September 27, 2011
Anna Christopher, NPR
NPR News Series "Life in Retirement," Airing September 27-29, Based on Poll From NPR, the Robert Wood Johnson Foundation and the Harvard School of Public Health
These findings provide the basis for NPR's "Life in Retirement," a six-part series exploring America's deep-rooted attitudes toward retirement, beginning today and airing all week on Morning Edition and All Things Considered. In the series, NPR correspondents from around the country take measure of the major shifts when it comes to health and long-term care, savings and Social Security, and how things came to be this way.
The poll, which surveyed both retirees and those over 50 who have not yet retired, shows stark differences between what pre-retirees think life will be like, and what retirees say is actually the case. It was conducted by researchers at the Harvard School of Public Health.
Complete poll results are at NPR.org, where all reports in the series will be available. Among the key findings:
· A large majority of retirees says life in retirement is the same (44%) or better (29%) than it was during the five years before they retired. Yet, one in four retirees think life is worse now than before they retired.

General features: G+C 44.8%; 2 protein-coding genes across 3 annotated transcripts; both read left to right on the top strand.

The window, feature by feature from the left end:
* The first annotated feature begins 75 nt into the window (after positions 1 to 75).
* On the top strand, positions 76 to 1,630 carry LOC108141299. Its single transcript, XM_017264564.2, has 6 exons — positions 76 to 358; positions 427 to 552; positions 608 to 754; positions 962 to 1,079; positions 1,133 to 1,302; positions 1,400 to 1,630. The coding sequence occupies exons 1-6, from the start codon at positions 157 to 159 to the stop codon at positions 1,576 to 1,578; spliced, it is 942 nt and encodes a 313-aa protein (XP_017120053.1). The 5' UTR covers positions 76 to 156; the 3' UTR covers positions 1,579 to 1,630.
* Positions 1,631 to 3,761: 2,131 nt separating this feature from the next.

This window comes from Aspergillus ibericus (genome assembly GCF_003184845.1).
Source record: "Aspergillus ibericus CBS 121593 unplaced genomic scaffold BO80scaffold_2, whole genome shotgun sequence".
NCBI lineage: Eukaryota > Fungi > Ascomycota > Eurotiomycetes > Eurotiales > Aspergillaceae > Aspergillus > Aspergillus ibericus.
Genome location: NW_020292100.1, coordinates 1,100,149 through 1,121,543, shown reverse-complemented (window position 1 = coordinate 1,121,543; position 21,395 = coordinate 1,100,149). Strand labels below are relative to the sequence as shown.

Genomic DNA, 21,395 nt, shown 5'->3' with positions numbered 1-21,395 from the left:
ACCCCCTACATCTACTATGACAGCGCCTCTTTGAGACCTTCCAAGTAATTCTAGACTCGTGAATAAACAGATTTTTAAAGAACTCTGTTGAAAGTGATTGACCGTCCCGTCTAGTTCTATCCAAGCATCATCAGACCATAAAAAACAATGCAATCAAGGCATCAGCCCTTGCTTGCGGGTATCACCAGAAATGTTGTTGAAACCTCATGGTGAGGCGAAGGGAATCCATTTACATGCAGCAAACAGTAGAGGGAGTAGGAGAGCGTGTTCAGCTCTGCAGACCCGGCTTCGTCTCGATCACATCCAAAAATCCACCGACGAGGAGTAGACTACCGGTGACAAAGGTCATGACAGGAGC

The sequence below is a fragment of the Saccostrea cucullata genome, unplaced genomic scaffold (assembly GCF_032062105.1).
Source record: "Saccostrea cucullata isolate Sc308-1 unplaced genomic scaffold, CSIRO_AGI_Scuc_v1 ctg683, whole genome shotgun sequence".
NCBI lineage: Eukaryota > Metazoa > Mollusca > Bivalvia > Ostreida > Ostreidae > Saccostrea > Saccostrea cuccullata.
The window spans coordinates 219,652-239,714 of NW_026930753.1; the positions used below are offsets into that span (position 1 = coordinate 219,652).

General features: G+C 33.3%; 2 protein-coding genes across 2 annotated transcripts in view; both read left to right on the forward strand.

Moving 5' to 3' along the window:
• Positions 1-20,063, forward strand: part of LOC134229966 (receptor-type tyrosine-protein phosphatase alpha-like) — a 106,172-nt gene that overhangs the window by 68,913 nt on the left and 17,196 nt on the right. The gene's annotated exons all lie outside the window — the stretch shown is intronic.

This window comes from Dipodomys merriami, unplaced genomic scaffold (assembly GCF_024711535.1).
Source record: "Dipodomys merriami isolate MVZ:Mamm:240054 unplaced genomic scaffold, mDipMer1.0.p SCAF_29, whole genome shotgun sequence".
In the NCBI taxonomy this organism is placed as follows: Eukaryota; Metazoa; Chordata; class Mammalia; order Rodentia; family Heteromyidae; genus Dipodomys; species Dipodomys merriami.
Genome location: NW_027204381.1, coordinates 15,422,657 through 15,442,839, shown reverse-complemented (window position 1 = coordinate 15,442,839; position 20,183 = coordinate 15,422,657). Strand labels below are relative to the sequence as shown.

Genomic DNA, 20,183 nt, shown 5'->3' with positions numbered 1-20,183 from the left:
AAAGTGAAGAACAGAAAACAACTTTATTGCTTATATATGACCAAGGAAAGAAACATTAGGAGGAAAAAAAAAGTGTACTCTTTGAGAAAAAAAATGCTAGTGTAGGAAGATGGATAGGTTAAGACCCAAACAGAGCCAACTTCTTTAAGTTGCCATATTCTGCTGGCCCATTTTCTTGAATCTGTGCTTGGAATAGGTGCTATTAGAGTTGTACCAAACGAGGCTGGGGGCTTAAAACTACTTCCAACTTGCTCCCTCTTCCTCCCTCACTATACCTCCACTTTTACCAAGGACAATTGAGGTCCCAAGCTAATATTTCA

· A majority of both retirees and pre-retirees say their overall health in retirement is – or will be – better than their parents’ generation. And about 3 in 10 expect to live into their 90s or beyond.
· The poll shows only 14 percent of pre-retirees predict that life overall will be worse when they retire. Only 13% of pre-retirees thought their health would be worse, while 39% of retirees say it actually is.
· A third of retirees say they won't have the annual income they need to live comfortably in retirement. Health care expenses are a key factor: One in five has trouble paying for health care. Less than a quarter of pre-retirees (22%) predicted their financial situation would be worse.
· Pre-retirees expect to retire later than those who are already retired and some expect never to fully retire. A sizeable majority of pre-retirees (60%) expect to retire at age 65 or older, while only 26% of current retirees polled said they waited to retire at age 65 or older. 15% of pre-retirees say they never expect to fully retire.
· Nearly a quarter of retirees say their stress is greater now than when they were working. More than a third say they don’t travel as much and exercise less now than before retiring. Those numbers are significantly higher than what pre-retirees say they expect.
"Life in Retirement" is being reported by NPR's Science and National desks, with correspondents Jennifer Ludden, Greg Allen, Julie Rovner and Ted Robbins. For more information on the poll and to follow the series online, visit: www.npr.org/series/140809067/retirement-in-america-the-not-so-golden-years